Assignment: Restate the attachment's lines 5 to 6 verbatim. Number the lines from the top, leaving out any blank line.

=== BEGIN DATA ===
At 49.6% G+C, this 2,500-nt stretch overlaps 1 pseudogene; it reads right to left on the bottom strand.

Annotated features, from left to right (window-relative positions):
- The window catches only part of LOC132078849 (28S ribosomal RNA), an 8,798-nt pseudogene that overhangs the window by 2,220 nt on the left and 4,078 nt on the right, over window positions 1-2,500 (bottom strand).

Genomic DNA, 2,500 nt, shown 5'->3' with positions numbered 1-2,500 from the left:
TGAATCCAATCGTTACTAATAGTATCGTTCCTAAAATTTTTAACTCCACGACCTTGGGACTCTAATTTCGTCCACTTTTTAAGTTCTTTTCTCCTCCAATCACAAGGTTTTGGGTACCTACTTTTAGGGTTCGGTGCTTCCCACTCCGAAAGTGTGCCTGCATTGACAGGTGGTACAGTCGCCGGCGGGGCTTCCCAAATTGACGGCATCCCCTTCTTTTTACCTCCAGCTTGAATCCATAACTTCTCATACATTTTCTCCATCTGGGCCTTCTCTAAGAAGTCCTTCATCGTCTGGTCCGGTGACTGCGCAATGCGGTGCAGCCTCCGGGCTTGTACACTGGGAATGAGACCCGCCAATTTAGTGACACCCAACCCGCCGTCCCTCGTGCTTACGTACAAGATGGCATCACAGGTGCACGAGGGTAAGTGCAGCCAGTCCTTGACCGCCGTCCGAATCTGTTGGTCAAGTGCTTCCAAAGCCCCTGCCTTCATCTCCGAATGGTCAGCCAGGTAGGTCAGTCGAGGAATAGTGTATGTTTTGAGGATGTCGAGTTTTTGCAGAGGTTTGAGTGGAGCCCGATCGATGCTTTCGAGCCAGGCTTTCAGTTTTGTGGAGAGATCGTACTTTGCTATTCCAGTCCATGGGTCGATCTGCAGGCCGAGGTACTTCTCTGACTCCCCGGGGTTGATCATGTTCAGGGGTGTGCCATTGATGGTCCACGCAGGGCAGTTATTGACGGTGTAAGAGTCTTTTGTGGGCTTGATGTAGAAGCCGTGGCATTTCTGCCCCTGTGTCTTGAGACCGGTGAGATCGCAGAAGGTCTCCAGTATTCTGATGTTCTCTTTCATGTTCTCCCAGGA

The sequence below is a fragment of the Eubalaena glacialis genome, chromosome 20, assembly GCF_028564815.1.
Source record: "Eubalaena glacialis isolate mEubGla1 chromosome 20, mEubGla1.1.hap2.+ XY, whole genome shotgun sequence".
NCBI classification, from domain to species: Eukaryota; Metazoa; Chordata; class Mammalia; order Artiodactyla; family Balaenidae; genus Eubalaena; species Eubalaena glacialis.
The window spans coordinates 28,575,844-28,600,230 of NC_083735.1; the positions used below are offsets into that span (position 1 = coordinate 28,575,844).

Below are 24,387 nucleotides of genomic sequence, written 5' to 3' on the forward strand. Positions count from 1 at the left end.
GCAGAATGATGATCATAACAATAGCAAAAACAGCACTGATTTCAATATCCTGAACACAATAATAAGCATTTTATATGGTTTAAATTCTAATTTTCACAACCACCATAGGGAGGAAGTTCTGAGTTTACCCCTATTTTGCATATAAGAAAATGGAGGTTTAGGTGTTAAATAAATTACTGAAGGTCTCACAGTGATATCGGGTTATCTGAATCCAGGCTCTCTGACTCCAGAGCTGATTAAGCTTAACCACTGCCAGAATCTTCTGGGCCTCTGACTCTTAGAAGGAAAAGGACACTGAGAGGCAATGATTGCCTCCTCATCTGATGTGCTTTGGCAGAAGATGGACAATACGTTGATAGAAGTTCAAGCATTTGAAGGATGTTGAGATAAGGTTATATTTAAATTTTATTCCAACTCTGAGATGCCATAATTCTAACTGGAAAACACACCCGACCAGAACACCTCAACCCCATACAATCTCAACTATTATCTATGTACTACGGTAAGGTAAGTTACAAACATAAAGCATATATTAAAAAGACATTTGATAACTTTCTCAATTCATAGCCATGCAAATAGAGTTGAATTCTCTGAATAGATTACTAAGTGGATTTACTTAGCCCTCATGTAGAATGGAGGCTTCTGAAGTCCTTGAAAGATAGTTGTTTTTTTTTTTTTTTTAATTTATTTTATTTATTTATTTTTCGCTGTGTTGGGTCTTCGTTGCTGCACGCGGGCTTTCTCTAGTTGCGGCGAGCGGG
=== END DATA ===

TGAATCCAATCGTTACTAATAGTATCGTTCCTAAAATTTTTAACTCCACGACCTTGGGACTCTAATTTCGTCCACTTTTTAAGTTCTTTTCTCCTCCAATCACAAGGTTTTGGGTACCTACTTTTAGGGTTCGGTGCTTCCCACTCCGAAAGTGTGCCTGCATTGACAGGTGGTACAGTCGCCGGCGGGGCTTCCCAAATTGACGGCATCCCCTTCTTTTTACCTCCAGCTTGAATCCATAACTTCTCATACATTTTCTCCATCTGGGCCTTCTCTAAGAAGTCCTTCATCGTCTGGTCCGGTGACTGCGCAATGCGGTGCAGCCTCCGGGCTTGTACACTGGGAATGAGACCCGCCAATTTAGTGACACCCAACCCGCCGTCCCTCGTGCTTACGTACAAGATGGCATCACAGGTGCACGAGGGTAAGTGCAGCCAGTCCTTGACCGCCGTCCGAATCTGTTGGTCAAGTGCTTCCAAAGCCCCTGCCTTCATCTCCGAATGGTCAGCCAGGTAGGTCAGTCGAGGAATAGTGTATGTTTTGAGGATGTCGAGTTTTTGCAGAGGTTTGAGTGGAGCCCGATCGATGCTTTCGAGCCAGGCTTTCAGTTTTGTGGAGAGATCGTACTTTGCTATTCCAGTCCATGGGTCGATCTGCAGGCCGAGGTACTTCTCTGACTCCCCGGGGTTGATCATGTTCAGGGGTGTGCCATTGATGGTCCACGCAGGGCAGTTATTGACGGTGTAAGAGTCTTTTGTGGGCTTGATGTAGAAGCCGTGGCATTTCTGCCCCTGTGTCTTGAGACCGGTGAGATCGCAGAAGGTCTCCAGTATTCTGATGTTCTCTTTCATGTTCTCCCAGGA

The sequence below is a fragment of the Eubalaena glacialis genome, chromosome 20, assembly GCF_028564815.1.